Unsolved Murders

Michael Duggin

Age: 40

Sex: male

Date: 23 Apr 1940

Place: Grand Union Canal, Maida Vale

Source: www.britishnewspaperarchive.co.uk

Michael Duggin was found drowned in a canal.

He had a small wound behind his ear which could have been produced by a blow or a fall.

He was last seen on 9 April 1940 when he left his lodgings drunk and was found in the Grand Union Canal at Maida Vale on 23 April 1940.

Michael Duggin had been employed in a government office in the city and had lived in Delamere Terrrace in Paddington. He was described as being about 40-years-old and unmarried.

His landlady said that Michael Duggin received an army pension and believed that he had been gassed in the previous war and that his health was poor.

She said that he borrowed some money from her on 8 April 1940 and then again on the following day.

A fellow lodger at Delamere Terrace said that Michael Duggin tried to borrow money from him as well on the 9 April 1940 and that they had gone out to a pub in the evening where they drank and that when they returned at 9.00pm, Michael Duggin was drunk. However, he said that Michael Duggin went out again at about 9.30pm and he didn't see him again.

The policeman that recovered Michael Duggin's body from the canal on 23 April 1940 said that nothing was found on him relating to his death.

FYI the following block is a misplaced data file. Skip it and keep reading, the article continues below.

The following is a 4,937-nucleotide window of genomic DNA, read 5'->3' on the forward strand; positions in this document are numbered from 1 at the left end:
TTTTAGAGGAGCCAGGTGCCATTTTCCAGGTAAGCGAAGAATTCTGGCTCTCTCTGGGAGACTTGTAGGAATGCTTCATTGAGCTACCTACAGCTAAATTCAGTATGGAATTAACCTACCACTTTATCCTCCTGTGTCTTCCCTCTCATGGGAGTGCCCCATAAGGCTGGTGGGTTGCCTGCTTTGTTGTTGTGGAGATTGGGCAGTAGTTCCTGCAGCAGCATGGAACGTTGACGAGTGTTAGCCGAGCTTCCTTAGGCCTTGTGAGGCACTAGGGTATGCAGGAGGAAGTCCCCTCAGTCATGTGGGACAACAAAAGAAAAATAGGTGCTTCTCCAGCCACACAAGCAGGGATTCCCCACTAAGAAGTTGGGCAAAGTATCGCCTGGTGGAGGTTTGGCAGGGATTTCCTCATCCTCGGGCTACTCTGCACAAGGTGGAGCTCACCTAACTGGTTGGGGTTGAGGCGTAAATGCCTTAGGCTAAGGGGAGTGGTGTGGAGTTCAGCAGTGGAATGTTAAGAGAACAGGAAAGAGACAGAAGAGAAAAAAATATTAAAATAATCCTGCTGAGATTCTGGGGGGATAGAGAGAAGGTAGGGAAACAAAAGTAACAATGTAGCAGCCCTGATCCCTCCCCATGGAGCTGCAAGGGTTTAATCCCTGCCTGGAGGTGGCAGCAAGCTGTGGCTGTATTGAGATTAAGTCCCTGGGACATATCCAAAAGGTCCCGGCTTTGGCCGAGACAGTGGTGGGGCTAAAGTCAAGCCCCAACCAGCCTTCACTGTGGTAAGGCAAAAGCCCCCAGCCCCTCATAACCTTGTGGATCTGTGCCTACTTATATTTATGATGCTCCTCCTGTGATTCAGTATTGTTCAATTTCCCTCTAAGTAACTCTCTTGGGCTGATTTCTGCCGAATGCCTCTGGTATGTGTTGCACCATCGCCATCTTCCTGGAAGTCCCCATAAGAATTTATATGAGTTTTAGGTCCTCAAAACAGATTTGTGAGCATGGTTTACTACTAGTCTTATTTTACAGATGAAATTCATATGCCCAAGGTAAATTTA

The pathologist that carried out his post-mortem said that he thought that Michael Duggin had been in the water for at least a week, and probably longer.

He said that he had a small wound behind his ear that might have been caused before his death and that might have been due to either a blow or a fall.

He said that his cause of death was asphyxia from drowning.

The Coroner returned an open verdict stating that the most probable explanation was that Michael Duggin had been drunk and had staggered and fallen into the canal or that he might have thrown himself in. He added that there seemed to be no suspicion that he had been attacked but that as the circumstances in which he had got into the water were unknown, he could not reach a definite conclusion.

see Marylebone Mercury - Saturday 04 May 1940, p5

see Kensington Post - Saturday 04 May 1940